The Danish Ministry of Climate, Energy and Utilities has requested Energinet to expand the current feasibility study areas at the Bornholm Energy Island site in the Baltic Sea, which could allow for installing 1 GW of offshore wind capacity more and also be the new place where the Hesselø project could be built.
The new Bornholm Energy Island project borders, stretching 15 kilometres offshore, could accommodate 3 GW instead of 2 GW of offshore wind capacity set out in the Climate Agreement from June 2020. Expanding offshore wind areas at Bornholm to accommodate more than 2 GW will require a new political decision.
Energinet received permission to start the feasibility studies this June and has already started to investigate the seabed and environmental conditions in the areas where the government decided to set up offshore wind farms.
The Ministry said the area of study was being expanded based on experience from other offshore wind projects showing that it was appropriate to pre-study a larger area, since some parts may prove to be unusable. The waters off Bornholm may be a relevant alternative to build the wind farm planned offshore Hesselø, if it cannot be realised at its currently designated site, according to the Danish Energy Agency (DEA).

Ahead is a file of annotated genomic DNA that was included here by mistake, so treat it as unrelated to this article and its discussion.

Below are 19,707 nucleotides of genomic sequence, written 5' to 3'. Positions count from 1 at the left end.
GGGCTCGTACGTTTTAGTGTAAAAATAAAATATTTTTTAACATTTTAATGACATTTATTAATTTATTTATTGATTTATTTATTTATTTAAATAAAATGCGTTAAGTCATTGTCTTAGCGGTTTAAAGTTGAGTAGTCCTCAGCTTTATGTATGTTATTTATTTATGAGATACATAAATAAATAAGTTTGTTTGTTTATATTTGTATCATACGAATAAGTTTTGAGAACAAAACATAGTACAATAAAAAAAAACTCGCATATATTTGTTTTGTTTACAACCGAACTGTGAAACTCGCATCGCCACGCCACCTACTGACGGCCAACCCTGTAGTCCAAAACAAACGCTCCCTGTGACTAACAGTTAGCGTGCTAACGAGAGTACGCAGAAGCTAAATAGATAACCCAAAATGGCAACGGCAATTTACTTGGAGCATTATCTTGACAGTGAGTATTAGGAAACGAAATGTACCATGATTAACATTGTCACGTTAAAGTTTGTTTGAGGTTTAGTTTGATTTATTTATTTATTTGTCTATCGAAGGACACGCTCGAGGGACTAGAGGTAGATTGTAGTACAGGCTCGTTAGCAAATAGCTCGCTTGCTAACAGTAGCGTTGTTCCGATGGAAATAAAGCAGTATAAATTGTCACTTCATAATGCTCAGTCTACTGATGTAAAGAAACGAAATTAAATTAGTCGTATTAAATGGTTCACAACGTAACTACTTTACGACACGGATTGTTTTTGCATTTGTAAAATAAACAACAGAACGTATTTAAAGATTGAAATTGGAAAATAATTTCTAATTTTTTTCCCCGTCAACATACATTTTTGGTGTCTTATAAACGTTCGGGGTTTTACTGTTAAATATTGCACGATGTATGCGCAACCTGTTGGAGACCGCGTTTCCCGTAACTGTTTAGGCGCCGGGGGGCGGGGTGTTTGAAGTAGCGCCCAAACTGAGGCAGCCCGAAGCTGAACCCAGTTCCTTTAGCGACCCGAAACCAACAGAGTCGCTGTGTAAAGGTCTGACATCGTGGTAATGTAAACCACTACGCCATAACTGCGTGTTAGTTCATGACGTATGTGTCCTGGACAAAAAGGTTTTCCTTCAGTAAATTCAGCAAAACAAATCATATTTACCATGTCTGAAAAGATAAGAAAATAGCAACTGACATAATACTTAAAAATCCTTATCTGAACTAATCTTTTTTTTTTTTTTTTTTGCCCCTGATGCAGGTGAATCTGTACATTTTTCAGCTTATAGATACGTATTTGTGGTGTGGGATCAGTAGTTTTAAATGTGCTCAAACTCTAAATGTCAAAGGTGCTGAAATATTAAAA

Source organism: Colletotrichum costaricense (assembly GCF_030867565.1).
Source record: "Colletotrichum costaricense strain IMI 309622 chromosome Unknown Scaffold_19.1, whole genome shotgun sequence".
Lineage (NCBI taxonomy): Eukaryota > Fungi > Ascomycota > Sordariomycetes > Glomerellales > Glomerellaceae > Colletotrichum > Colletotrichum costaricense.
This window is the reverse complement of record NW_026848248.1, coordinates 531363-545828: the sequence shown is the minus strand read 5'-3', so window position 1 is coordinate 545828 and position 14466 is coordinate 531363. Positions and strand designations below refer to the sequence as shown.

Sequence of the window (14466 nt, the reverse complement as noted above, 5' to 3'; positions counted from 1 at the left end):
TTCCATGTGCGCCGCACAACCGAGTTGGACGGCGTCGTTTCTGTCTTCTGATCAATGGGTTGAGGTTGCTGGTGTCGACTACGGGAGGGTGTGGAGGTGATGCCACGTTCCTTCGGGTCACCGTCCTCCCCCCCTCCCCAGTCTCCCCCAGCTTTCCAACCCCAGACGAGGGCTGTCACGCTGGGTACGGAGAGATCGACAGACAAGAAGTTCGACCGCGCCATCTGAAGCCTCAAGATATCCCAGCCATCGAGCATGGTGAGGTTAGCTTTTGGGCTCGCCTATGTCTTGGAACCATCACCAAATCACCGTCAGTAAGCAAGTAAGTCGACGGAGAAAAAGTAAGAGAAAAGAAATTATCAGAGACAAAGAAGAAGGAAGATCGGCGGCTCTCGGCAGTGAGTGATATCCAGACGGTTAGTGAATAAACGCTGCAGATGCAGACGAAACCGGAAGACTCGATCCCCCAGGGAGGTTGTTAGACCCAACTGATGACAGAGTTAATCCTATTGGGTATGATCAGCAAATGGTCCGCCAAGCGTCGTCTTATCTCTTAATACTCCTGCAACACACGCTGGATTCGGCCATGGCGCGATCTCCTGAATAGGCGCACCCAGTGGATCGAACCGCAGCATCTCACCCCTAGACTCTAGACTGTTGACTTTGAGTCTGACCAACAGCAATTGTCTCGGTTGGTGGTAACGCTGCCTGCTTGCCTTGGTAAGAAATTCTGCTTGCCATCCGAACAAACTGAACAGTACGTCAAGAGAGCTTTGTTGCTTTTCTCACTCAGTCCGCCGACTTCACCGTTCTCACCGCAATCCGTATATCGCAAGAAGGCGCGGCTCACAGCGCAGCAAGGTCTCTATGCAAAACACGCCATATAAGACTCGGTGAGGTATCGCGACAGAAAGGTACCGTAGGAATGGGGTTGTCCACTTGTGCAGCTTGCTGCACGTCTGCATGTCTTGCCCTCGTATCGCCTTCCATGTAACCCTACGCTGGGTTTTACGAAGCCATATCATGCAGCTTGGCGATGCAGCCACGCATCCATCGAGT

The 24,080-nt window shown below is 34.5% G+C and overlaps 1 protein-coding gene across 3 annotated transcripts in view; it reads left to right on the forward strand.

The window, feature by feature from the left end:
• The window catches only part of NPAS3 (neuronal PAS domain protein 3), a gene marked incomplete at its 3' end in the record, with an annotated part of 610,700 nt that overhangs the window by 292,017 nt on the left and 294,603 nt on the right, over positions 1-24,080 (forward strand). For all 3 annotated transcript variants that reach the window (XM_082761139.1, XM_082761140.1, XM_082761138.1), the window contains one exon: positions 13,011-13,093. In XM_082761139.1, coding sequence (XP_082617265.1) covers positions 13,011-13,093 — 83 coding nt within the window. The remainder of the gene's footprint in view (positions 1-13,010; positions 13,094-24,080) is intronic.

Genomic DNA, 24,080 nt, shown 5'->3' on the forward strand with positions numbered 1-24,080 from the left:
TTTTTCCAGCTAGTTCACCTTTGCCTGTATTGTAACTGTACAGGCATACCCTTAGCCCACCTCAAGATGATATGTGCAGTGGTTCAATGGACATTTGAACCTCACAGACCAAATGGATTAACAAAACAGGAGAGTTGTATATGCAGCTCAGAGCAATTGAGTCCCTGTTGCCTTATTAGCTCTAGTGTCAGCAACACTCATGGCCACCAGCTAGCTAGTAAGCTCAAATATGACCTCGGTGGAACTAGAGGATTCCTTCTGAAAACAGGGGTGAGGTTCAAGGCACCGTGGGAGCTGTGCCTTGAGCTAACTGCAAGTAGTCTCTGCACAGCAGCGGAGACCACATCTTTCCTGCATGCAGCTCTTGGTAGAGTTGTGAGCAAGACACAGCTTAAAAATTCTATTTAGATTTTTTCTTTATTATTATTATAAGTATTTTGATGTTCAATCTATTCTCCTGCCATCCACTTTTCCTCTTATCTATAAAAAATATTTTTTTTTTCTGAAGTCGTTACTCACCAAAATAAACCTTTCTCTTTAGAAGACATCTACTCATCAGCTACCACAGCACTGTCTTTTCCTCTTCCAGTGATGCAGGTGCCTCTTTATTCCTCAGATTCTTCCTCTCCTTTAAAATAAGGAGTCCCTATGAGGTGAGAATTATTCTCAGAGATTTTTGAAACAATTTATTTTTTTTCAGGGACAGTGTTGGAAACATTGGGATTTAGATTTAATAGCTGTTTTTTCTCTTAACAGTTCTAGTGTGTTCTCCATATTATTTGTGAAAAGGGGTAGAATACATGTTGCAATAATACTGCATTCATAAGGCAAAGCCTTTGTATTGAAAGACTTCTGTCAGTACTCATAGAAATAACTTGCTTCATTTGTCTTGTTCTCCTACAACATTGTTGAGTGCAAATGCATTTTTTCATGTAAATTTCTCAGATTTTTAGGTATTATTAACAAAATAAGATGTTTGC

The area around Bornholm may also be relevant if the government decides to add more offshore wind capacity by 2030. The order only provides an opportunity to study the areas, and a new political decision will be required to use the expanded areas for the development of offshore wind projects, DEA said.
In addition to offshore wind farms in the Baltic Sea, the order issued to Energinet includes feasibility studies for cable connections between the energy island and offshore wind farms, export cables to Zealand, and interconnections with neighboring countries.
The feasibility studies form a basis for future strategic environmental assessment (SEA) of the plan for the Bornholm Energy Island and will also reduce construction risk for building the island, networks, and offshore wind farms.